Burt Odelson appeared not so sure of himself anymore.
On Monday morning, the esteemed election law attorney was sitting in the front row facing hearing examiner Joseph Morris as the "leader" of over two dozen objectors to the Chicago mayoral candidacy of former Congressman Rahm Emanuel.
Odelson was the first to raise a red flag over Emanuel's candidacy. He claimed that because the former White House Chief of Staff's northside house was leased to a tenant during Emanuel's service in Washington, Emanuel technically does not meet the candidate's requirement of one full year's residency in Chicago prior to the February 22, 2011 election.
But during the weeks that Odelson prepared and recruited objectors/financiers for his case, over two dozen citizen activists jumped on the bandwagon to file their own challenges against Emanuel's candidacy.
The problem for Odelson is that too many of the bandwagon jumpers are members of what can only be described as Chicago's political "fringe". They include "Queen Sister" Georzetta Deloney, the homeless but "Honorable" Sylvester 'Junebug' Hendricks, perennial candidate/election loser William "Dock" Walls, and right-wing radio talker William J. Kelly.
Some objectors wore buttons with the words "Indict Rahm". One who called himself a Kelly supporter launched into a speech alleging Emanuel was part of some unexplained criminal conspiracy.
Political mainstreamer Odelson clearly was embarassed to be in such company. He indicated to Morris he preferred that his presentation--based solely on the Municipal Code--be considered apart from the other "unlawyered" objections to Emanuel.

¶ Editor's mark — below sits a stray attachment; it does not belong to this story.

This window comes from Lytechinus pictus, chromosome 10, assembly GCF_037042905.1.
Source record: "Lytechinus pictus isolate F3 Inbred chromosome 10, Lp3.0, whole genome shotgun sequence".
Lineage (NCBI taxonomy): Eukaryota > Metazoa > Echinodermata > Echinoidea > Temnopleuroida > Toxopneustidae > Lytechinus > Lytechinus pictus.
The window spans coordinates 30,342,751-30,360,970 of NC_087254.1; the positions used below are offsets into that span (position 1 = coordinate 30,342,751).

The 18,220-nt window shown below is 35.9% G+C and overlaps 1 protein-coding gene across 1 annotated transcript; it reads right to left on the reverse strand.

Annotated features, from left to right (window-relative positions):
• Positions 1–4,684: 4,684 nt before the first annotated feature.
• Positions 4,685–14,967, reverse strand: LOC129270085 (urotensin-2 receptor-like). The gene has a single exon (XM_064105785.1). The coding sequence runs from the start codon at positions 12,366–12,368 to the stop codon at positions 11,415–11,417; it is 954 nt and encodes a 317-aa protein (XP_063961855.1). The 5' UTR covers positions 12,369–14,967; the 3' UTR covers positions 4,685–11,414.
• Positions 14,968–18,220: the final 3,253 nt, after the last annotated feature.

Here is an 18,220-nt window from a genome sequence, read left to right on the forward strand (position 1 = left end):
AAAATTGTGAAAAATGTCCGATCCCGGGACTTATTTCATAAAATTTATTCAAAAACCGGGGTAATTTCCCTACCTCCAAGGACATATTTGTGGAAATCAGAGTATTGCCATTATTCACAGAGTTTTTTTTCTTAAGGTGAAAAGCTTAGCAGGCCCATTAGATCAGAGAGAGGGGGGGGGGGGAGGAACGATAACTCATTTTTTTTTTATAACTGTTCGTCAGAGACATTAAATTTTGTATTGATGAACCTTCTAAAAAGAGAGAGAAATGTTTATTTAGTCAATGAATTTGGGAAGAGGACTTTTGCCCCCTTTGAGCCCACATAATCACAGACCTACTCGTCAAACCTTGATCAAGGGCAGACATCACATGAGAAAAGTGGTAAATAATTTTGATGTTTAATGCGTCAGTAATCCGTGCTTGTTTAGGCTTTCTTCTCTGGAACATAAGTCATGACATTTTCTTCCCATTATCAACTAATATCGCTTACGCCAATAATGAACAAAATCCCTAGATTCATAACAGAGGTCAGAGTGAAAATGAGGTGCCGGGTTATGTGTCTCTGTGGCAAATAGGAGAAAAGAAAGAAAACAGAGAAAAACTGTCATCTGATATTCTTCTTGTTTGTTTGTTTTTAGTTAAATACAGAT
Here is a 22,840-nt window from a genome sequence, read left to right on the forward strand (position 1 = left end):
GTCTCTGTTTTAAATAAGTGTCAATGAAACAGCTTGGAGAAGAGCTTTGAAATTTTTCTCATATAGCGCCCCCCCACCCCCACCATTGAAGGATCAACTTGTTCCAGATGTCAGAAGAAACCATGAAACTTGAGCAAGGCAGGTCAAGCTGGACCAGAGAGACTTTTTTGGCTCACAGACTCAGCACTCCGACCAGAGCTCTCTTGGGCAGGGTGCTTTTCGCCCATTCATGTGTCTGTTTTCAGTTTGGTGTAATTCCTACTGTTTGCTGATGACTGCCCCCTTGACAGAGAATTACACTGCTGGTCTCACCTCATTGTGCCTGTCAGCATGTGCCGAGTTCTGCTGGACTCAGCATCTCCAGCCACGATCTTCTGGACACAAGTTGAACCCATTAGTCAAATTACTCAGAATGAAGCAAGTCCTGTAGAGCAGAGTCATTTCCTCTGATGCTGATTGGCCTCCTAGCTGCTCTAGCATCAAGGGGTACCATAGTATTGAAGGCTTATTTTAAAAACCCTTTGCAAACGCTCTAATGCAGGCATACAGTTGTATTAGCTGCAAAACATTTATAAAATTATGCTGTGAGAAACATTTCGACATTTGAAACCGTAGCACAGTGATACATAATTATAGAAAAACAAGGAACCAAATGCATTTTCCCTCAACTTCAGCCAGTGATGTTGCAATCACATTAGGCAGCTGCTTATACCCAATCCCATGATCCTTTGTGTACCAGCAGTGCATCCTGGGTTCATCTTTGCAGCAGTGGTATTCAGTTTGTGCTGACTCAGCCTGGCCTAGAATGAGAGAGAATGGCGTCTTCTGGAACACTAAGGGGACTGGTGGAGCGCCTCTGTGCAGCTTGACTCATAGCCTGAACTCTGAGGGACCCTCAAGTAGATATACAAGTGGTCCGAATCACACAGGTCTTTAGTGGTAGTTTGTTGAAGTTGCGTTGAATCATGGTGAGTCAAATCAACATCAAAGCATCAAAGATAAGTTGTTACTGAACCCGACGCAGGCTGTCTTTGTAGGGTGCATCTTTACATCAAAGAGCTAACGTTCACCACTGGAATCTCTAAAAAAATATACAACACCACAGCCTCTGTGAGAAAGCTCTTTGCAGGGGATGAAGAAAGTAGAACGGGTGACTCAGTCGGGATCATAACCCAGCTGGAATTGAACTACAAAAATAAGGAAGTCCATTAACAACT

"We want to move this along, especially in light of the 30 odd cases aside from my case," said Odelson.
Odelson's discomfort was countered by the hint of a smile on the face of Emanuel's attorney Mike Casper. Casper has indicated that his client will testify at some point during the hearing that despite leasing his house, he and his family lived in Washington for most of the past year because of his service at the White House. Emanuel is expected to testify that it never was his intent to leave Chicago.
Is it possible that the challenged candidate--in a room filled with political loonies--could come across as a victim?
Burt Odelson says he's confident the law is on his side and that he should win his case to keep Rahm Emanuel off the ballot.
But he also knows that when the circus comes to town...
...anything can happen.